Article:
operatus fui in multis partibus. Perhaps out of gratitude to the

clerical patrons of his native town to whom he owed so much, or because

of the obligations he considered that he owed them for his education, he

practised first in his native diocese of Mende; thence he removed to

Lyons, where we know that he lived for several years, for in 1344 he

took part as a canon in a chapter that met in the Church of St. Just in

that city. Just when he was called to Avignon we do not know, though

when the black death ravaged that city in 1348 he was the body-physician

of Pope Clement VI, for he is spoken of in a Papal document as

venerabilis et circumspectus vir, dominus Guido de Cauliaco, canonicus

et praepositus ecclesiae Sancti Justi Lugduni, medicusque domini Nostri

Papae. All the rest of his life was passed in the Papal capital, which

Avignon was for some seventy years of the fourteenth century. He served

as chamberlain-physician to three Popes, Clement VI, Innocent VI, and

Urban V. We do not know the exact date of his death, but when Pope Urban

V went to Rome in 1367, Chauliac was putting the finishing touches on

his Chirurgia Magna, which, as he tells us, was undertaken as a

solatium senectutis--a solace in old age. When Urban returned to

Avignon for a time in 1370 Chauliac was dead. His life work is summed up

for us in this great treatise on surgery, full of anticipations in

surgical procedures that we are prone to think much more modern.

Nicaise has emphasized the principles which guided Guy de Chauliac in

the choice and interpretation of his authorities by a quotation from Guy

himself, which is so different in its tone from what is usually supposed

to have been the attitude of mind of the men of science of the time that

it would be well for all those who want to understand the Middle Ages

better to have it near them. Speaking of the surgeons of his own and

immediately preceding generations, Guy says: One thing particularly is

a source of annoyance to me in what these surgeons have written, and it

is that they follow one another like so many cranes. For one always says

what the other says. I do not know whether it is from fear or from love

that they do not deign to listen except to such things as they are

accustomed to and as have been proved by authorities. They have to my

mind understood very badly Aristotle's second book of metaphysics where

he shows that these two things, fear and love, are the greatest

obstacles on the road to the knowledge of the truth. Let them give up

such friendships and fears. 'Because while Socrates or Plato may be a

friend, truth is a greater friend.' Truth is a holy thing and worthy to

be honored above everything else. Let them follow the doctrine of Galen,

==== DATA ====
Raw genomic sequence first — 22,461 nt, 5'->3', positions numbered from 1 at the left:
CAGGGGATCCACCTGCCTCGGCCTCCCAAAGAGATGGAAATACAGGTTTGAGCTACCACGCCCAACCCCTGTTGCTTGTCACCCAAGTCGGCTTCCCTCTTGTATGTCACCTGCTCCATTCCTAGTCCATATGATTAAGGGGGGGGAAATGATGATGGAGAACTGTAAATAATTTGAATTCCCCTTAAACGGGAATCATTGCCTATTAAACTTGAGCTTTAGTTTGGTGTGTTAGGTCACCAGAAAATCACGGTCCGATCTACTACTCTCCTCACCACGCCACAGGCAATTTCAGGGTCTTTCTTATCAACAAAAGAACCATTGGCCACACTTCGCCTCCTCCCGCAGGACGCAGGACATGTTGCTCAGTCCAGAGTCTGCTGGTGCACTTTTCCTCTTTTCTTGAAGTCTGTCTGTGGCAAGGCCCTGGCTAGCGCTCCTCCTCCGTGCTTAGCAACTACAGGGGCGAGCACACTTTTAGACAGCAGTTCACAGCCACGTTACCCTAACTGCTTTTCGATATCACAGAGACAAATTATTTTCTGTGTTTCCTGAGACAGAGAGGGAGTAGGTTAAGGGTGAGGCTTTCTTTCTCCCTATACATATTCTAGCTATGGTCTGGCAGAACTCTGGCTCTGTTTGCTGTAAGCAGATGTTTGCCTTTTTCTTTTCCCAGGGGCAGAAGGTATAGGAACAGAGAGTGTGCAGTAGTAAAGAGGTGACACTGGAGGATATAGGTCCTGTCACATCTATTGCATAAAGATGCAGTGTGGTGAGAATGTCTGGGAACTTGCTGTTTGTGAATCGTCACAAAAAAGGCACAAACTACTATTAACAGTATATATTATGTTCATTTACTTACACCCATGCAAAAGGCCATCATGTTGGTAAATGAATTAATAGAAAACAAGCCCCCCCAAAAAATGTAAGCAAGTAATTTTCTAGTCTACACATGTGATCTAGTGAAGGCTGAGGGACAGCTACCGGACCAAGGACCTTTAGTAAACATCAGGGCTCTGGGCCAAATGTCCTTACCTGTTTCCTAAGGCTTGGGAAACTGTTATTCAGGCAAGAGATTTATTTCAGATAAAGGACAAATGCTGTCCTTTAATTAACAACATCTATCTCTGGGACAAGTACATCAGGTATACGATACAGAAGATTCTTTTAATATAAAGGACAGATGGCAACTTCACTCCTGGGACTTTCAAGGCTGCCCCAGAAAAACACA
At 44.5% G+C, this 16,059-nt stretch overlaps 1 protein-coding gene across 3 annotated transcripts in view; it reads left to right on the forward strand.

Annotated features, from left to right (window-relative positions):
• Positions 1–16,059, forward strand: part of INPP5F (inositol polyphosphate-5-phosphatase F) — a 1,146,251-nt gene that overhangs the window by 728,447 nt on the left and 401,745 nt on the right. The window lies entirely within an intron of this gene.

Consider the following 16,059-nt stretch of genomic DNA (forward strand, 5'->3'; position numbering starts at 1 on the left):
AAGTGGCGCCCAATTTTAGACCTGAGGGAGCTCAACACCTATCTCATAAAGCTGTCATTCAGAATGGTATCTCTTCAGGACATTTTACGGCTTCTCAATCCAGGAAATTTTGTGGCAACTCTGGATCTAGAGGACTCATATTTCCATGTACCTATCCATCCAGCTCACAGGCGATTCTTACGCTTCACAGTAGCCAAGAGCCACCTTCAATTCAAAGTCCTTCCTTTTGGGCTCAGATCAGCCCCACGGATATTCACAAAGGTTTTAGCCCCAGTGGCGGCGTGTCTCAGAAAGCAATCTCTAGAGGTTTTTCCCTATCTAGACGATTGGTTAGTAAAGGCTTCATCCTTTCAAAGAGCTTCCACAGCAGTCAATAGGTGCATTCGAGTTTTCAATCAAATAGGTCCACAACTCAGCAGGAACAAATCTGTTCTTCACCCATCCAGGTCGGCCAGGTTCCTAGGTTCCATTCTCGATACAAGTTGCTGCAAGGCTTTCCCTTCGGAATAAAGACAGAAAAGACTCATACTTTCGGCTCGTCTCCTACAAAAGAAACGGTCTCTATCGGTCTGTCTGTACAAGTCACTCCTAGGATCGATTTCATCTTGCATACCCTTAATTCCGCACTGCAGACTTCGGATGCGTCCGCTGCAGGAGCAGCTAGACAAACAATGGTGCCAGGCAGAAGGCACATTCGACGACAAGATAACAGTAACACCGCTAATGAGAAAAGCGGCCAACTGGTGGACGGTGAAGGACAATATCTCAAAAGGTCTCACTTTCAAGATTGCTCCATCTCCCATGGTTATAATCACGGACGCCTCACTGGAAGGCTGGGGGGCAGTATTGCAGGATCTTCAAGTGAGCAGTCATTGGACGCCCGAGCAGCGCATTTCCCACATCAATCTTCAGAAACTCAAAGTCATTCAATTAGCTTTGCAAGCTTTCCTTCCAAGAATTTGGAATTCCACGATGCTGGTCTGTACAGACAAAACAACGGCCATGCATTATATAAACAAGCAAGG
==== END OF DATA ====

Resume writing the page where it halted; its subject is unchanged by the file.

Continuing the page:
which is entirely made up of experience and reason, and in which one

investigates things and despises words.

After all, this is what great authorities in medicine have always

insisted on. Once every hundred years or so one finds a really great

observer who makes new observations and wakes the world up. He is

surprised that men should not have used their powers of observation for

themselves, but should have been following old-time masters. His

contemporaries often refuse to listen to him at first. His observations,

however, eventually make their way. We blame the Middle Ages for

following authority, but what have we been always doing but following

authority, except for the geniuses who come and lift us out of the rut

and illuminate a new portion of the realm of medicine. After they have

come, however, and done their work, their disciples proceed to see with

their eyes and to think that they are making observations for themselves

when they are merely following authority. When the next master in

medicine comes along his discovery is neglected because men have not

found it in the old books, and usually he has to suffer for daring to

have opinions of his own. The fact of the matter is that at any time

there is only a very limited number of men who think for themselves. The

rest think other people's thoughts and think they are thinking and doing

things. As for observation, John Ruskin once said, Nothing is harder

than to see something and tell it simply as you saw it. This is as true

in science as in art, and only genius succeeds in doing it well.

Chauliac's book is confessedly a compilation. He has taken the good

wherever he found it, though he adds, modestly enough, that his work

also contains whatever his own measure of intelligence enabled him to

find useful (quae juxta modicitatem mei ingenii utilia reputavi).

Indeed it is the critical judgment displayed by Chauliac in selecting

from his predecessors that best illustrates at once the practical

character of his intellect and his discerning spirit. What the men of